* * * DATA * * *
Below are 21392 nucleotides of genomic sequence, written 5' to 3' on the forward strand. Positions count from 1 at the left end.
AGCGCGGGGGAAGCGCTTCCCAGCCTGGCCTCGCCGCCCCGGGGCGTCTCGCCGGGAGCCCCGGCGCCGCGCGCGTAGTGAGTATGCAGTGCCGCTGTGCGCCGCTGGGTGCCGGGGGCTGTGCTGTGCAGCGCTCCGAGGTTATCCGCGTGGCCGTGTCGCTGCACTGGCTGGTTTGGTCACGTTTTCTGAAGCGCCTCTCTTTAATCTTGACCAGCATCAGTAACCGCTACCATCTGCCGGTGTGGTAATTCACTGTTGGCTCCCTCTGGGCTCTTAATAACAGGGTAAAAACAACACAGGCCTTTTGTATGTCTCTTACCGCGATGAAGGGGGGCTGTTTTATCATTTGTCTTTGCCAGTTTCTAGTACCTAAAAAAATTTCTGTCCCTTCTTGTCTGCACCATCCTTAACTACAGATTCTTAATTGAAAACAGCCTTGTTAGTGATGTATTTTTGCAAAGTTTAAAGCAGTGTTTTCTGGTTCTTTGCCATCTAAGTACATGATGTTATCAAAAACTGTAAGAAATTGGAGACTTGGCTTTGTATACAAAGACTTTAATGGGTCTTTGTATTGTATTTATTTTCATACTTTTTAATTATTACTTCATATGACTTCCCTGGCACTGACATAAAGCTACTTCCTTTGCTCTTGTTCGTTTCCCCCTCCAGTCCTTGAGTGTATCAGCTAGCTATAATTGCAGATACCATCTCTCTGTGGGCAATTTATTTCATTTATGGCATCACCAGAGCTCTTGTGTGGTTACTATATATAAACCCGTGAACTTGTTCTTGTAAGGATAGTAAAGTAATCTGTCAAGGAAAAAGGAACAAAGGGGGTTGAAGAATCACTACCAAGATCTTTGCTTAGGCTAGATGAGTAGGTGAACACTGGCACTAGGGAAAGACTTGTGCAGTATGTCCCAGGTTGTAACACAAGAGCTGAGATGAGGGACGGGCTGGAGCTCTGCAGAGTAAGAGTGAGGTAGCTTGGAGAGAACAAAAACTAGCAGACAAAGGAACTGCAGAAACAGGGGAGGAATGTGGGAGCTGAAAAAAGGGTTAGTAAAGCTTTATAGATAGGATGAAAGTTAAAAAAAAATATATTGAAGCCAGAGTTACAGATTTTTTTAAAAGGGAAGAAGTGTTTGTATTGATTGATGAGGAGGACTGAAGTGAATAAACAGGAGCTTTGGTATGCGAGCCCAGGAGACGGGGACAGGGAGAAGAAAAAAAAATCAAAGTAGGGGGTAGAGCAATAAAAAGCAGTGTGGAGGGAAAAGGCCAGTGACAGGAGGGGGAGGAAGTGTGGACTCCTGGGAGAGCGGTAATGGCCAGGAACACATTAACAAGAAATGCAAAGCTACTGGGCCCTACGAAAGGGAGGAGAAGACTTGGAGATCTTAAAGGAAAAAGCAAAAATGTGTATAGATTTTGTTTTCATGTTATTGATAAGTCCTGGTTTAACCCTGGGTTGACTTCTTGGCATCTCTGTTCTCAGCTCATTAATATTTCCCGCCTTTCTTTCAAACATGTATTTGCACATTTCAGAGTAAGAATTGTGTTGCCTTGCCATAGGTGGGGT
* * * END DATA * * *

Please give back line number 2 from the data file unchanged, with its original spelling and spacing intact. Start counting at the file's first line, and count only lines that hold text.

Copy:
AGCGCGGGGGAAGCGCTTCCCAGCCTGGCCTCGCCGCCCCGGGGCGTCTCGCCGGGAGCCCCGGCGCCGCGCGCGTAGTGAGTATGCAGTGCCGCTGTGCGCCGCTGGGTGCCGGGGGCTGTGCTGTGCAGCGCTCCGAGGTTATCCGCGTGGCCGTGTCGCTGCACTGGCTGGTTTGGTCACGTTTTCTGAAGCGCCTCTCTTTAATCTTGACCAGCATCAGTAACCGCTACCATCTGCCGGTGTGGTAATTCACTGTTGGCTCCCTCTGGGCTCTTAATAACAGGGTAAAAACAACACAGGCCTTTTGTATGTCTCTTACCGCGATGAAGGGGGGCTGTTTTATCATTTGTCTTTGCCAGTTTCTAGTACCTAAAAAAATTTCTGTCCCTTCTTGTCTGCACCATCCTTAACTACAGATTCTTAATTGAAAACAGCCTTGTTAGTGATGTATTTTTGCAAAGTTTAAAGCAGTGTTTTCTGGTTCTTTGCCATCTAAGTACATGATGTTATCAAAAACTGTAAGAAATTGGAGACTTGGCTTTGTATACAAAGACTTTAATGGGTCTTTGTATTGTATTTATTTTCATACTTTTTAATTATTACTTCATATGACTTCCCTGGCACTGACATAAAGCTACTTCCTTTGCTCTTGTTCGTTTCCCCCTCCAGTCCTTGAGTGTATCAGCTAGCTATAATTGCAGATACCATCTCTCTGTGGGCAATTTATTTCATTTATGGCATCACCAGAGCTCTTGTGTGGTTACTATATATAAACCCGTGAACTTGTTCTTGTAAGGATAGTAAAGTAATCTGTCAAGGAAAAAGGAACAAAGGGGGTTGAAGAATCACTACCAAGATCTTTGCTTAGGCTAGATGAGTAGGTGAACACTGGCACTAGGGAAAGACTTGTGCAGTATGTCCCAGGTTGTAACACAAGAGCTGAGATGAGGGACGGGCTGGAGCTCTGCAGAGTAAGAGTGAGGTAGCTTGGAGAGAACAAAAACTAGCAGACAAAGGAACTGCAGAAACAGGGGAGGAATGTGGGAGCTGAAAAAAGGGTTAGTAAAGCTTTATAGATAGGATGAAAGTTAAAAAAAAATATATTGAAGCCAGAGTTACAGATTTTTTTAAAAGGGAAGAAGTGTTTGTATTGATTGATGAGGAGGACTGAAGTGAATAAACAGGAGCTTTGGTATGCGAGCCCAGGAGACGGGGACAGGGAGAAGAAAAAAAAATCAAAGTAGGGGGTAGAGCAATAAAAAGCAGTGTGGAGGGAAAAGGCCAGTGACAGGAGGGGGAGGAAGTGTGGACTCCTGGGAGAGCGGTAATGGCCAGGAACACATTAACAAGAAATGCAAAGCTACTGGGCCCTACGAAAGGGAGGAGAAGACTTGGAGATCTTAAAGGAAAAAGCAAAAATGTGTATAGATTTTGTTTTCATGTTATTGATAAGTCCTGGTTTAACCCTGGGTTGACTTCTTGGCATCTCTGTTCTCAGCTCATTAATATTTCCCGCCTTTCTTTCAAACATGTATTTGCACATTTCAGAGTAAGAATTGTGTTGCCTTGCCATAGGTGGGGT